What is whey protein? Find out if this supplement is good for you
Few industries are doing as well as the dietary supplement industry. The global size of the market reached 71.81 billion in 2021 and is expected to grow by another 10 million to a whopping 128.64 billion by 2028.
While supplemental nutrients such as vitamin D, vitamin C, vitamin B12, magnesium, and calcium are the most commonly consumed, many others, including ginseng, coconut oil, ashwagandha, and creatine, have also grown significantly in popularity over the past decade. There is no denying that interest in these products is high. But among these dietary supplements, few are advertised as frequently and as heavily as whey protein.
What is whey protein?
Whey protein is a popular protein supplement that can improve athletic performance and build stronger, leaner muscles. It’s typically taken before or after a workout and consumed as a powder (often diluted in a smoothie or cup of water/milk) and also sold as part of a ready-to-drink protein shake.
The protein comes from whey – the watery part of milk that is separated from the curds during cheese making. “Cow’s milk is made up primarily of two proteins: casein and whey,” says Uma Naidoo, MD, director of nutritional and lifestyle psychiatry at Massachusetts General Hospital and author of “This is Your Brain on Food.” She explains that the whey portion of the protein is considered “a complete protein because it contains all nine essential amino acids.”
The nine amino acids are histidine, isoleucine, leucine, lysine, methionine, phenylalanine, threonine, tryptophan, and valine. According to the National Institute of Health’s National Library of Medicine, these amino acids perform vital bodily functions, including nutrient absorption and tissue repair, and must be obtained through a healthy diet or supplementation.
Carol Johnston, PhD, RD, Professor of Nutrition at Arizona State University, says that consuming whey protein is one way to “increase dietary protein intake” and that whey protein’s “amino acid profile allows for maximal protein synthesis.”
What effect does whey protein have on the body?
Whey protein is marketed with several health benefits, but research demonstrating the full extent of each benefit (or lack thereof) is ongoing. “A literature review found that whey protein supplementation supports athletic performance,” explains Naidoo.
Whey protein is also touted as helping with diabetes, immune health, asthma and weight loss, although solid science has yet to back up such claims. At a minimum, “whey protein is a highly bioavailable source of animal protein that is rapidly absorbed after ingestion,” says Johnston. And protein has been shown to promote muscle growth and development, strengthen bones, and aid in cell growth and repair.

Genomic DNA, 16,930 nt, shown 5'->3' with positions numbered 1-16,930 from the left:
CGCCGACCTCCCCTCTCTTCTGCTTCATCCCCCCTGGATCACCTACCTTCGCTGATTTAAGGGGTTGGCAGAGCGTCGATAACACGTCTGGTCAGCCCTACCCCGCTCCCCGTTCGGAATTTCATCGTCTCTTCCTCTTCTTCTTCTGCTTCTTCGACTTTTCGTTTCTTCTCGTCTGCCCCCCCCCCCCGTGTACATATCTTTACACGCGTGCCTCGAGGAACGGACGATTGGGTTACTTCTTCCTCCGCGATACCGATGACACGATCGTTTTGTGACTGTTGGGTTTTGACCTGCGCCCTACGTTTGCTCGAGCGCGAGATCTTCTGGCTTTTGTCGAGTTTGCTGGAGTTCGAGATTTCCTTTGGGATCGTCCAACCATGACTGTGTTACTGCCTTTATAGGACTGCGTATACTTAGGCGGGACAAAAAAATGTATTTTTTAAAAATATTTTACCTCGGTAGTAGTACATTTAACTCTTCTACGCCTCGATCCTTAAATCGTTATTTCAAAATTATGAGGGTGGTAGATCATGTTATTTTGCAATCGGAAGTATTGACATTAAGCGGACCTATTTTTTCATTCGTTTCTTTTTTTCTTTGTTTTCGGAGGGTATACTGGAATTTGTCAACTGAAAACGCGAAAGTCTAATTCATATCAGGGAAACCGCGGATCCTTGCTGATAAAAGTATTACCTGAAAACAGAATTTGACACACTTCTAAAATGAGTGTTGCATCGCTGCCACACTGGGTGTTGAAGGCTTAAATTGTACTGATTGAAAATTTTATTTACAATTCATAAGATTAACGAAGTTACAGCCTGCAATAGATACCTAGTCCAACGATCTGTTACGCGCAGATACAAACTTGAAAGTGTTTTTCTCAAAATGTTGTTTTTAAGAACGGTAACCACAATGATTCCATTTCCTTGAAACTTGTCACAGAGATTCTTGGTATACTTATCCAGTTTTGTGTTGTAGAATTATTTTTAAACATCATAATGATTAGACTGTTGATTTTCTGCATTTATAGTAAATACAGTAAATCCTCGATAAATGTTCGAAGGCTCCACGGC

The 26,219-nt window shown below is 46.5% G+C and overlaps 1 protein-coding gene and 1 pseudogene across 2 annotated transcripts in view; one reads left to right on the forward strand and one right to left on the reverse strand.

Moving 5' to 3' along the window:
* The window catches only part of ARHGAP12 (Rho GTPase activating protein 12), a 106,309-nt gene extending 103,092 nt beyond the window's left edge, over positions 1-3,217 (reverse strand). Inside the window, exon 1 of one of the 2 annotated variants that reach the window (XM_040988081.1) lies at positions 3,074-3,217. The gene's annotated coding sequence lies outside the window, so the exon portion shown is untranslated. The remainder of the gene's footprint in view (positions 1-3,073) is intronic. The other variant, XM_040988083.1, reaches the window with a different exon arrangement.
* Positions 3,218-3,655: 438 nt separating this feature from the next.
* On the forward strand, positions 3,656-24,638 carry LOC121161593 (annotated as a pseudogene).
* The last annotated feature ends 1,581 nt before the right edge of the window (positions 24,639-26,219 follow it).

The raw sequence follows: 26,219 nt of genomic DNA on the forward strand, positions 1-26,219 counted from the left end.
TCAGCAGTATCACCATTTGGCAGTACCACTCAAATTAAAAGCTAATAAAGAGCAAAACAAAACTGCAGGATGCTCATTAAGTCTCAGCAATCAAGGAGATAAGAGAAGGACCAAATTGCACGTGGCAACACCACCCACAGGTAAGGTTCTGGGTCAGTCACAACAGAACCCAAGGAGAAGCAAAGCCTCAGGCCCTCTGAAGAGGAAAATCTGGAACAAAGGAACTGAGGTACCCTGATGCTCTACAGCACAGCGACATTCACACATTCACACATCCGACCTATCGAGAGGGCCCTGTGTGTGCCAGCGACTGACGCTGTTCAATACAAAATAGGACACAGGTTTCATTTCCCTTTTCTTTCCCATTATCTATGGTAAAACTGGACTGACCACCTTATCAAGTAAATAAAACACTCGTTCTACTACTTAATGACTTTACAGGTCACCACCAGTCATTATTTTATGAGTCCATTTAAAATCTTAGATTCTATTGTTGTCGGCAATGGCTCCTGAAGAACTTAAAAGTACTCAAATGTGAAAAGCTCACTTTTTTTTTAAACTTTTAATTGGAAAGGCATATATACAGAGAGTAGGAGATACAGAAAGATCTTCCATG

Is Whey Protein Safe to Take?
Despite some whey protein health benefits, it is classified as a dietary supplement, which means it is only regulated by its manufacturers and is not tested for safety or effectiveness by the U.S. Food and Drug Administration (FDA) like foods and drugs. In fact, Harvard Medical School warns of some “hidden dangers” in protein powders, including high levels of sugar and calories, the presence of unknown substances, and even toxins that have been discovered in some protein powder brands.
However, whey protein is not known to be harmful in most adults when taken in moderate amounts, particularly those with protein deficiency or protein requirements such as athletes, the elderly, or vegetarians. Naidoo says that for some of these people, whey protein is a “considerable option to supplement protein intake,” but adds that such supplementation should only be temporary (unless directed by a doctor) and should not replace a healthy diet. “A systematic review of both experimental and randomized research studies examined whey protein and its effects on physical health and showed that continued long-term use without the help of a doctor or nutritionist can cause kidney and liver side effects,” she said.
In other words, the best and safest way to ensure you’re getting enough protein is to get it from natural sources, as many people do in their daily diet. “People who eat a healthy diet, including all food groups, are likely consuming adequate amounts of protein,” says Johnston.
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